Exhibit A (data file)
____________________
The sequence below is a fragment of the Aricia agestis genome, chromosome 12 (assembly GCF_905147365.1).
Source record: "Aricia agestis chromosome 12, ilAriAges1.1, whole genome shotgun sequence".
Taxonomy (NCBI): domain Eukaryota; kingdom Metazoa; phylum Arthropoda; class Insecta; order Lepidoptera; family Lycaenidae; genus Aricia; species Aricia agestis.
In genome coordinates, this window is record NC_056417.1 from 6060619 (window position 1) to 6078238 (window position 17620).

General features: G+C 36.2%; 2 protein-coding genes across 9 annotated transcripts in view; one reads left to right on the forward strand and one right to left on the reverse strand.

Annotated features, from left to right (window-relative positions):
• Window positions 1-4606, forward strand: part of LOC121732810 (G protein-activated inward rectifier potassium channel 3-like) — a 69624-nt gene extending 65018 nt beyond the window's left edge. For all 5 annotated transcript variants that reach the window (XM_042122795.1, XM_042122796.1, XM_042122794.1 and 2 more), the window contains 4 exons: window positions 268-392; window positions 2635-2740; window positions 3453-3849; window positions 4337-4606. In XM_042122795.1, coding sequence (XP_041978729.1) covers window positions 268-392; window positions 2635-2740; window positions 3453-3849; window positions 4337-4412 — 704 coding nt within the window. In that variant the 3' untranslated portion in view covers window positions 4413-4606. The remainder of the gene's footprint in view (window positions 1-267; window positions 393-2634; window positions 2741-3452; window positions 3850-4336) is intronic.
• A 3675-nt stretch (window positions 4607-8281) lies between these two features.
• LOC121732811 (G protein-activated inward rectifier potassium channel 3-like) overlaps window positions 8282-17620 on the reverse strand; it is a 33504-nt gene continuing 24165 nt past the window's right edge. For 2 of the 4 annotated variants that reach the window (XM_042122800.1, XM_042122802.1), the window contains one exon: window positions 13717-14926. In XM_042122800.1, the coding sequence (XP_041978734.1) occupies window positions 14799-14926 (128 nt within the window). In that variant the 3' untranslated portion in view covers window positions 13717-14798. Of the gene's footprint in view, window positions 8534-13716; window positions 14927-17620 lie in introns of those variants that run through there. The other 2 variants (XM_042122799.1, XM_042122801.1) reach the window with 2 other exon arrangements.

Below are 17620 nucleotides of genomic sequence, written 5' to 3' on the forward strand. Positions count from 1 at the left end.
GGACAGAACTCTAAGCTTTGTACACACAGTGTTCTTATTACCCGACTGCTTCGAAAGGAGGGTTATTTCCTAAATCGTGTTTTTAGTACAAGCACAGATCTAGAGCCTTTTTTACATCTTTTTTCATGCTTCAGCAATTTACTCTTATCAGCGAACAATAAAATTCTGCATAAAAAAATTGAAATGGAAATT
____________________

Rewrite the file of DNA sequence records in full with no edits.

The sequence below is a fragment of the Aricia agestis genome, chromosome 12 (assembly GCF_905147365.1).
Source record: "Aricia agestis chromosome 12, ilAriAges1.1, whole genome shotgun sequence".
Taxonomy (NCBI): domain Eukaryota; kingdom Metazoa; phylum Arthropoda; class Insecta; order Lepidoptera; family Lycaenidae; genus Aricia; species Aricia agestis.
In genome coordinates, this window is record NC_056417.1 from 6060619 (window position 1) to 6078238 (window position 17620).

General features: G+C 36.2%; 2 protein-coding genes across 9 annotated transcripts in view; one reads left to right on the forward strand and one right to left on the reverse strand.

Annotated features, from left to right (window-relative positions):
• Window positions 1-4606, forward strand: part of LOC121732810 (G protein-activated inward rectifier potassium channel 3-like) — a 69624-nt gene extending 65018 nt beyond the window's left edge. For all 5 annotated transcript variants that reach the window (XM_042122795.1, XM_042122796.1, XM_042122794.1 and 2 more), the window contains 4 exons: window positions 268-392; window positions 2635-2740; window positions 3453-3849; window positions 4337-4606. In XM_042122795.1, coding sequence (XP_041978729.1) covers window positions 268-392; window positions 2635-2740; window positions 3453-3849; window positions 4337-4412 — 704 coding nt within the window. In that variant the 3' untranslated portion in view covers window positions 4413-4606. The remainder of the gene's footprint in view (window positions 1-267; window positions 393-2634; window positions 2741-3452; window positions 3850-4336) is intronic.
• A 3675-nt stretch (window positions 4607-8281) lies between these two features.
• LOC121732811 (G protein-activated inward rectifier potassium channel 3-like) overlaps window positions 8282-17620 on the reverse strand; it is a 33504-nt gene continuing 24165 nt past the window's right edge. For 2 of the 4 annotated variants that reach the window (XM_042122800.1, XM_042122802.1), the window contains one exon: window positions 13717-14926. In XM_042122800.1, the coding sequence (XP_041978734.1) occupies window positions 14799-14926 (128 nt within the window). In that variant the 3' untranslated portion in view covers window positions 13717-14798. Of the gene's footprint in view, window positions 8534-13716; window positions 14927-17620 lie in introns of those variants that run through there. The other 2 variants (XM_042122799.1, XM_042122801.1) reach the window with 2 other exon arrangements.

Below are 17620 nucleotides of genomic sequence, written 5' to 3' on the forward strand. Positions count from 1 at the left end.
GGACAGAACTCTAAGCTTTGTACACACAGTGTTCTTATTACCCGACTGCTTCGAAAGGAGGGTTATTTCCTAAATCGTGTTTTTAGTACAAGCACAGATCTAGAGCCTTTTTTACATCTTTTTTCATGCTTCAGCAATTTACTCTTATCAGCGAACAATAAAATTCTGCATAAAAAAATTGAAATGGAAATT